Degrowth: Downsizing of the economy for more social equality, environmental sustainability and well-being; many activists and scholars; local to global; science and civil society; http://www.degrowth.org/
Degrowth Society: An economy that leads to high standard of living within ecological limits without growth; Tim Jackson, Niko Paech, Peter Victor; national, scientific and civil society,
Buen Vivir: Economical Development model which leads to a good life; Alberto Costa, Eduardo Gudynas; South America, Ecuador, and Bolivia, national, civil society and enterprising, http://buenvivir.biz/index.html;
Common Welfare Economy (The Economy for the Common Good): economy based on welfare-oriented principles; Christian Felber, 500 pioneering companies, national, civil society and entrepreneurial;
Solidarity Economy: The variety of grass-roots democracy and needs-based forms of economic life: many actors, mostly locally, civil society, self-organized; http://socialeconomy.itcilo.org/en; www.unrisd.org/
Global Economic Ethic: approach on global understanding and ethical force (Principle of Humanity and Golden Rule) bringing the ethical framework into the heart of business, economic and management actions – Economic success (profit) and ethical action are not mutually exclusive; Hans Küng, Klaus M. Leisinger, Josef Wieland; national and international approach on all levels: political, economical and management; http://www.globaleconomicethic.org/
Value Based Economics (Wertewirtschaft) : Bridging the gap between “egoistic ” economy and for the called “values”; Austrian School of Economics; Institut für Wertewirtschaft (“Institute for value-based economics”) in Vienna/Austria), Rahim Taghizadegan, Eugen Maria Schulak; international, national, political, philosophical, economical and management.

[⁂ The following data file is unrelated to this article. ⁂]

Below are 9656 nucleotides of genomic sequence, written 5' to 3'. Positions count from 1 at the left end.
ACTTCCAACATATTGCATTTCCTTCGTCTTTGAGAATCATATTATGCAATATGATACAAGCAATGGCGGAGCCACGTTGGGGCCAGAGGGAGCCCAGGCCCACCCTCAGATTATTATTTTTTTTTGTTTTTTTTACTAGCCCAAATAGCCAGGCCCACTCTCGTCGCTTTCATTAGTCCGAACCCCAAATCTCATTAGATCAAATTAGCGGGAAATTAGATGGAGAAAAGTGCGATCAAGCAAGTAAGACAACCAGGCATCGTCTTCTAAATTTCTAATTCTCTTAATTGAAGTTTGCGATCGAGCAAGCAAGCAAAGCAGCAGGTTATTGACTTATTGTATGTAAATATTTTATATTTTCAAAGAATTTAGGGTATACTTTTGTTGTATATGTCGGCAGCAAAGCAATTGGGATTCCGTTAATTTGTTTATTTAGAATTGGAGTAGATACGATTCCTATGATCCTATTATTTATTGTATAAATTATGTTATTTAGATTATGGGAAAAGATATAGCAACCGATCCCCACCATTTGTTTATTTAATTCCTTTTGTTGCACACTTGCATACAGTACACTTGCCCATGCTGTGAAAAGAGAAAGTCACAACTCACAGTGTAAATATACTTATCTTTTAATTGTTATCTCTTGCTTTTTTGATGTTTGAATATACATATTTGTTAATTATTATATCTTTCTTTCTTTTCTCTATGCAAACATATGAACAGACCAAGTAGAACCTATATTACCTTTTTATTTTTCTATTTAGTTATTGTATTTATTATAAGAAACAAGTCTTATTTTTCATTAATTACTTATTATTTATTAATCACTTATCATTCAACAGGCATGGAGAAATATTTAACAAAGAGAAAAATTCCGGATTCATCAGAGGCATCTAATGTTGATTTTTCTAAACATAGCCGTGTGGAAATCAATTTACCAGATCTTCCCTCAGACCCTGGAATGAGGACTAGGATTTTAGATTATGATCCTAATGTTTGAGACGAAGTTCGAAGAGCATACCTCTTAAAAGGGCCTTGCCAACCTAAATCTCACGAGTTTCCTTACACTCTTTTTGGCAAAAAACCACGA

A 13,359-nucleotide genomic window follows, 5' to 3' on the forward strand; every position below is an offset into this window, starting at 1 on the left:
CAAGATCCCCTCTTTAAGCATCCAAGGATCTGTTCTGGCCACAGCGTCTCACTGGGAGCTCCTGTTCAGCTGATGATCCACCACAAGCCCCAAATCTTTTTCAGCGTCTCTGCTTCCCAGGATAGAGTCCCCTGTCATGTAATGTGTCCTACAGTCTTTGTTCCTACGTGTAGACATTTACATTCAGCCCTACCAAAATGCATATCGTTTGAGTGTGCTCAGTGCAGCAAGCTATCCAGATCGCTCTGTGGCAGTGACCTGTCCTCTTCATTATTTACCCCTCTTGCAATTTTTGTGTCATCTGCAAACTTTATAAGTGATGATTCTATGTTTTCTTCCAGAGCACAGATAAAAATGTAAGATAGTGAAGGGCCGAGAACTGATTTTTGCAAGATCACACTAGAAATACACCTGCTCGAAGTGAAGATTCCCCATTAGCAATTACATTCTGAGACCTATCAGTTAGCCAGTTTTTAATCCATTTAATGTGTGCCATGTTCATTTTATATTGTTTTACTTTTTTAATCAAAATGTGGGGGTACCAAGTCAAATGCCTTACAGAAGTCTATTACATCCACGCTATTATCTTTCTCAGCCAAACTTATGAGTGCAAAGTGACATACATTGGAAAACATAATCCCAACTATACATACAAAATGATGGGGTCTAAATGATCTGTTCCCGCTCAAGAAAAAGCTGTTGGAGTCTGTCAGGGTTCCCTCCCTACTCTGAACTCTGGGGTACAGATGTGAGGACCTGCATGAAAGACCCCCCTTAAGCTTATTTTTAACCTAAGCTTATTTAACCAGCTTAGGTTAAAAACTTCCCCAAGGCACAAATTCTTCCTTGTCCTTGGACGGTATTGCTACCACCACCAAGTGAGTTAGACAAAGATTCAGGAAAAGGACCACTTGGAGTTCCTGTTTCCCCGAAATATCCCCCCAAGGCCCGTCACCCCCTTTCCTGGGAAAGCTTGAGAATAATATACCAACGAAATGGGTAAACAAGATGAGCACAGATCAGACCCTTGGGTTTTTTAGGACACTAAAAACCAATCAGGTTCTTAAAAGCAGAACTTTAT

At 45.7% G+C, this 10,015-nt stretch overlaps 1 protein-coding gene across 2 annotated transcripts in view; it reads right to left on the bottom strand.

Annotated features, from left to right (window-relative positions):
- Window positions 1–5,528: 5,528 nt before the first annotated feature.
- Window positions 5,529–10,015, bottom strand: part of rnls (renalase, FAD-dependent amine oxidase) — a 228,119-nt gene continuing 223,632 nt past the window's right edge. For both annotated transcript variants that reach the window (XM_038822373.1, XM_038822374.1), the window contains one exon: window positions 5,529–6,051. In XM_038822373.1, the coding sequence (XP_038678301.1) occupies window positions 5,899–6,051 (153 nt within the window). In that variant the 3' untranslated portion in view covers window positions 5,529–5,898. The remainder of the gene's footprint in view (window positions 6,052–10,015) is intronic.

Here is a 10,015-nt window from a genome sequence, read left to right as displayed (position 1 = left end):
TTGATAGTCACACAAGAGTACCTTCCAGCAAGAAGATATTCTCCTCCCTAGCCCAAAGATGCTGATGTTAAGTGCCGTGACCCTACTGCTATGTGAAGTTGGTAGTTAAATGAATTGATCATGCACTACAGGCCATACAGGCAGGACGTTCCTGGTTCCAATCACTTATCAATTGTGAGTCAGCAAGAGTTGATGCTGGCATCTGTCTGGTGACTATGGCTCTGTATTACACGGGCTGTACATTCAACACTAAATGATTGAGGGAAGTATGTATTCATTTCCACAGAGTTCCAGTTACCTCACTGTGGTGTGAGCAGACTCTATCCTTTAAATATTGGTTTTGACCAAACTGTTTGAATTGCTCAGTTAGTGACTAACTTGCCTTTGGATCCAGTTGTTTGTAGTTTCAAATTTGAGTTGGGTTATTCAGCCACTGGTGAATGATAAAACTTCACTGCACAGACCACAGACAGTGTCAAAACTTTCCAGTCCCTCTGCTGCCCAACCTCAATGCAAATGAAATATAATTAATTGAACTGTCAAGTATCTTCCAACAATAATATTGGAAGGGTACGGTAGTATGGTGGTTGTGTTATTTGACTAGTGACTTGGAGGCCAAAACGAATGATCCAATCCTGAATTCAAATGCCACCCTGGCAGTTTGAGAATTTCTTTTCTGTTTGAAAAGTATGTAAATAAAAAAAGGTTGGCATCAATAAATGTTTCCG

“Social-solidarity economies” applying the concept of co-operatives (Genossenschaften): Appreciation and application of the “original” cooperative thoughts of co-operatives; local and internationally, scientific and entrepreneurial approach. Persons giving momentum in Austria: http://hefte.gea.at/brennstoff40/#p=13;
These are just some of the concepts of post-capitalism. The NGO Committee on Sustainable Development (SDG) would be pleased to learn about other existing concepts, or you represent your own.
Roland Leithenmayr VfV
Carbon Markets are efficient processes for cost-effective climate mitigation. They allow the private sector to earn tradable Emission Reduction Credits from projects. But it depends on the ethics of the actors whether this program can work: the mechanisms of the Kyoto Protocol is subject to controversial debate and extensive research.
The journal “Nature Climate Exchange” reports that companies in Russia and Ukraine use the Kyoto Protocol to gain enormous profits. (http://www.nature.com/nclimate/journal/vaop/ncurrent/full/nclimate2772.html). The practice of these companies are simple: their plants operate deliberately inefficiently to generate massive amounts of (toxic) gas emissions. Then they apply the Kyoto Protocol for their selfish benefit reducing the own emissions produced dishonestly receiving in exchange certificates which they sell on the carbon markets with a profit. That’s cheating! The environmentalists are trusting that this blemish has an impact on the upcoming Climate Change Conference in Paris at the end of this year 2015, and finally stricter rules shall be adopted. (Source: Doris Vettermann, Betrug mit dem Klimaschutz, Kronenzeitung, Politik, Seite 4, Mittwoch 26. August 2015).
Roland Leithenmayr VfV